Sacred Space Through Time: Historic Images of Central Synagogue

Every Friday Beginning August 19, 2022, 5:00–6:00 pm

The Pavilion

Central Synagogue is the oldest synagogue building in continuous use in New York City. But it is much more than a building—it is the spiritual home of a community.

The building has really been built twice. First, it was constructed (1870-72) according to the visionary plans of architect Henry Fernbach, who was engaged to design a sacred space for a growing community of mostly German Jews. Second, a devastating fire forced our still-growing and increasingly diverse community to rebuild around the turn of the 21st century (1998-2001). These two moments, of building and rebuilding, have defined our community through time.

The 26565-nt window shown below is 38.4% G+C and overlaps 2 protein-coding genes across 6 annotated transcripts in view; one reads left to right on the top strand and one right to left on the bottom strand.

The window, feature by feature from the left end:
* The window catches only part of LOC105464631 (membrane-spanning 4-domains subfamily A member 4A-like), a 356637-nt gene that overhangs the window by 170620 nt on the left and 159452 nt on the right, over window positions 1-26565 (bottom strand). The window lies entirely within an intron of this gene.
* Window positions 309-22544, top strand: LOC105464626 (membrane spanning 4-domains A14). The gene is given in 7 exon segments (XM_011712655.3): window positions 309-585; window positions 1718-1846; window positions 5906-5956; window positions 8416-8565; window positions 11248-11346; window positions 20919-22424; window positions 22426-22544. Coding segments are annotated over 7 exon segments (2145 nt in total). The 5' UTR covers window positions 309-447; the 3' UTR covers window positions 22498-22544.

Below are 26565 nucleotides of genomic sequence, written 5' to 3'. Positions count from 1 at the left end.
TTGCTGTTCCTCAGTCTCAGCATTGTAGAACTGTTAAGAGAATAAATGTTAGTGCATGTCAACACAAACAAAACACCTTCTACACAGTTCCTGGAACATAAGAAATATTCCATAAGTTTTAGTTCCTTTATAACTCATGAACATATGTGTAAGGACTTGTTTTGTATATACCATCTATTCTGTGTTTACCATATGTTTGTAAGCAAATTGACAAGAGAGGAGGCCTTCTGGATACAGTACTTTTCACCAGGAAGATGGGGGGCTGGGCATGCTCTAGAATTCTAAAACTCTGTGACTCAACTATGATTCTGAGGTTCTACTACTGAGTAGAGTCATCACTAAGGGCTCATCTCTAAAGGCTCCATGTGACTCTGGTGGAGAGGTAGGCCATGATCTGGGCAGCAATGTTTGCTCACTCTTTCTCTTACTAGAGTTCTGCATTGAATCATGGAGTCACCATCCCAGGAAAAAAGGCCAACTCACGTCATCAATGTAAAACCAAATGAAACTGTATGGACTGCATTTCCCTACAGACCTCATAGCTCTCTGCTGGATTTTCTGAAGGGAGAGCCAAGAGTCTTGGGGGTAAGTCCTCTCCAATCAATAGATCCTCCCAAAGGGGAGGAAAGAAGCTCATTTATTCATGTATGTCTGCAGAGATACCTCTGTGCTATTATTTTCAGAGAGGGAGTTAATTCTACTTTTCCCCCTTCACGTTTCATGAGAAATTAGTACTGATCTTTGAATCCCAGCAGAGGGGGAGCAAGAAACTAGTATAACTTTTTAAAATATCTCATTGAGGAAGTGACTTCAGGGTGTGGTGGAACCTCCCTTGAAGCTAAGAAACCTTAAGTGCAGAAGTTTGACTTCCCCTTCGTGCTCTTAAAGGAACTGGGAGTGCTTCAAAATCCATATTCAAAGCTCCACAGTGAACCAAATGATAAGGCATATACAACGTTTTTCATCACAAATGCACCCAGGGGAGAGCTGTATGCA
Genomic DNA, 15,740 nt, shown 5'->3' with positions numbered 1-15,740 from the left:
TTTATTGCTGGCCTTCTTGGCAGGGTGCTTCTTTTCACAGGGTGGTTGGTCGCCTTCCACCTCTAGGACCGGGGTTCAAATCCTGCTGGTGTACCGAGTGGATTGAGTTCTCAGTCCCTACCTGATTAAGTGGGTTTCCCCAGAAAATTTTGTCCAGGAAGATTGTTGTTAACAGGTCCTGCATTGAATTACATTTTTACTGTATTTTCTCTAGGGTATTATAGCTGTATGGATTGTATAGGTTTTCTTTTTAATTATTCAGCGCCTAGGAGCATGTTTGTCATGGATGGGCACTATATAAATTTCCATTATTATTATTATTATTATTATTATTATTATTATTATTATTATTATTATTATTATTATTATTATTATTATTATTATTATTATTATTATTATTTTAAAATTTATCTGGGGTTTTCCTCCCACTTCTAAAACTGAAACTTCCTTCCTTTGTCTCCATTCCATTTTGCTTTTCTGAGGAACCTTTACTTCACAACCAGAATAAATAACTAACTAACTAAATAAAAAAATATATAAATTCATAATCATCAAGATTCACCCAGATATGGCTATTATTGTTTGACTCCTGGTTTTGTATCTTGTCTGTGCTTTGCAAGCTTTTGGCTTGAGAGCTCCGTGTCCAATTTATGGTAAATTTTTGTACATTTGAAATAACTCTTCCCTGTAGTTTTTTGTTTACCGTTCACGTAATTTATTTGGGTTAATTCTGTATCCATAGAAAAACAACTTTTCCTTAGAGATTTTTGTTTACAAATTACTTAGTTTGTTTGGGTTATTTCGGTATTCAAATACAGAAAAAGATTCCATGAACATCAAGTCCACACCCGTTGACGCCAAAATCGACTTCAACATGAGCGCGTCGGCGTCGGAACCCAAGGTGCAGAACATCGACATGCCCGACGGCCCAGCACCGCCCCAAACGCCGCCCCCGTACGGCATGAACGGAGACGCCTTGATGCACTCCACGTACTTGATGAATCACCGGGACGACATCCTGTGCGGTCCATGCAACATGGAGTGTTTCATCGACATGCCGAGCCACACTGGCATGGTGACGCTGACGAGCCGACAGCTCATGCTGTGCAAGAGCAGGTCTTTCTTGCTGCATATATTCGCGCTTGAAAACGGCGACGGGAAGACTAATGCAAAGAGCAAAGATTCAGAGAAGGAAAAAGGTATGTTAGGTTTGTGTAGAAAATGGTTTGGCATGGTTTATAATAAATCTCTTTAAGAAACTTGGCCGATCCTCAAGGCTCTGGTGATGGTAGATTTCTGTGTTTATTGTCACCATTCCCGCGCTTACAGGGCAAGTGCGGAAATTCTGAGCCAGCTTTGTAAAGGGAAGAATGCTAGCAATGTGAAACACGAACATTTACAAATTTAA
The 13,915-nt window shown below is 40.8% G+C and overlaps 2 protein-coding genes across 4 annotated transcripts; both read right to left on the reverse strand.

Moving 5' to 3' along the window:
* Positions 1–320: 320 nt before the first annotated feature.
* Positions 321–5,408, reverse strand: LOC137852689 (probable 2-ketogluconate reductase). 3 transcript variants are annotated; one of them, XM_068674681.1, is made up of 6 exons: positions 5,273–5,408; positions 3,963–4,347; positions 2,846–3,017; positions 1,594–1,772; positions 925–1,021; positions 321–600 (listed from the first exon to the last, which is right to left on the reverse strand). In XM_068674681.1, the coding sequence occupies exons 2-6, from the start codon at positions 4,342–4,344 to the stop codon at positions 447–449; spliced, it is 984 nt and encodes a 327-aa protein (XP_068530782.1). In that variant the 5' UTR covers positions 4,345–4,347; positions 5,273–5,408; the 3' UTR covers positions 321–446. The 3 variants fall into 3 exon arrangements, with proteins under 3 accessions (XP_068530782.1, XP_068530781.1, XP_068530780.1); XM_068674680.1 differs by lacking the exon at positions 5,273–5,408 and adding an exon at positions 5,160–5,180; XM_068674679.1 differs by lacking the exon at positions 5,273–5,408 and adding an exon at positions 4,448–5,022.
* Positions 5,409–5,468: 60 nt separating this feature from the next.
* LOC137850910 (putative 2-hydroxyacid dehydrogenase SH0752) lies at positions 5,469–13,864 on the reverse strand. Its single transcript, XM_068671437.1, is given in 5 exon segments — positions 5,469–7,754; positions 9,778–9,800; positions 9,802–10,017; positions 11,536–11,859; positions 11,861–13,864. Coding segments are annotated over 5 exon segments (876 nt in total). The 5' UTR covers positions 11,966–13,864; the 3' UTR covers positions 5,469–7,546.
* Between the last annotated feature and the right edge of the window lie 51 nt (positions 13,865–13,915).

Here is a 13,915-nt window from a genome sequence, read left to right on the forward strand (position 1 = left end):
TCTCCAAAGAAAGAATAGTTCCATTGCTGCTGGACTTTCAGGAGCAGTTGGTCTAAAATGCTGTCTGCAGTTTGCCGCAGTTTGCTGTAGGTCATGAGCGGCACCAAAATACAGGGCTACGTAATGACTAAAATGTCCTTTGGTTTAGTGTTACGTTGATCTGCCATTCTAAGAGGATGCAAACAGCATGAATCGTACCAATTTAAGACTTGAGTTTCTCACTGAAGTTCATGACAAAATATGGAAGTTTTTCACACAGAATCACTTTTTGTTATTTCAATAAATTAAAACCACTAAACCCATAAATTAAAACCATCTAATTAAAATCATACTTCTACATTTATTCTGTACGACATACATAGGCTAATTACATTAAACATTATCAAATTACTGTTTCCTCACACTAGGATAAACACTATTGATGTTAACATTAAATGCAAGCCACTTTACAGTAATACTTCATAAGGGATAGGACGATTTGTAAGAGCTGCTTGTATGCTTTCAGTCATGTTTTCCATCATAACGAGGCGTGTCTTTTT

Seeing these images may bring back strong memories for you: Of a wedding or B'nai mitzvah, of Shabbat or High Holy Day prayers, of celebration or of mourning. Whatever these images evoke, they can only tell part of Central Synagogue's story. The rest of the story belongs to you—the congregants and community members who find a home in this sacred and enduring space.

We would not have access to these beautiful images without the tireless work of congregant Anne Mininberg. Since the 1990s, Anne has been the volunteer leader of our Archives. Upon her retirement from this role in the summer of 2022, she leaves behind a legacy of devotion to our community’s history that we strive to maintain. Without Anne, Central’s history could have been lost, and we are forever in her debt. This exhibition is a loving tribute to her work and lasting impact.


More Sacred Space Through Time: Historic Images of Central Synagogue Dates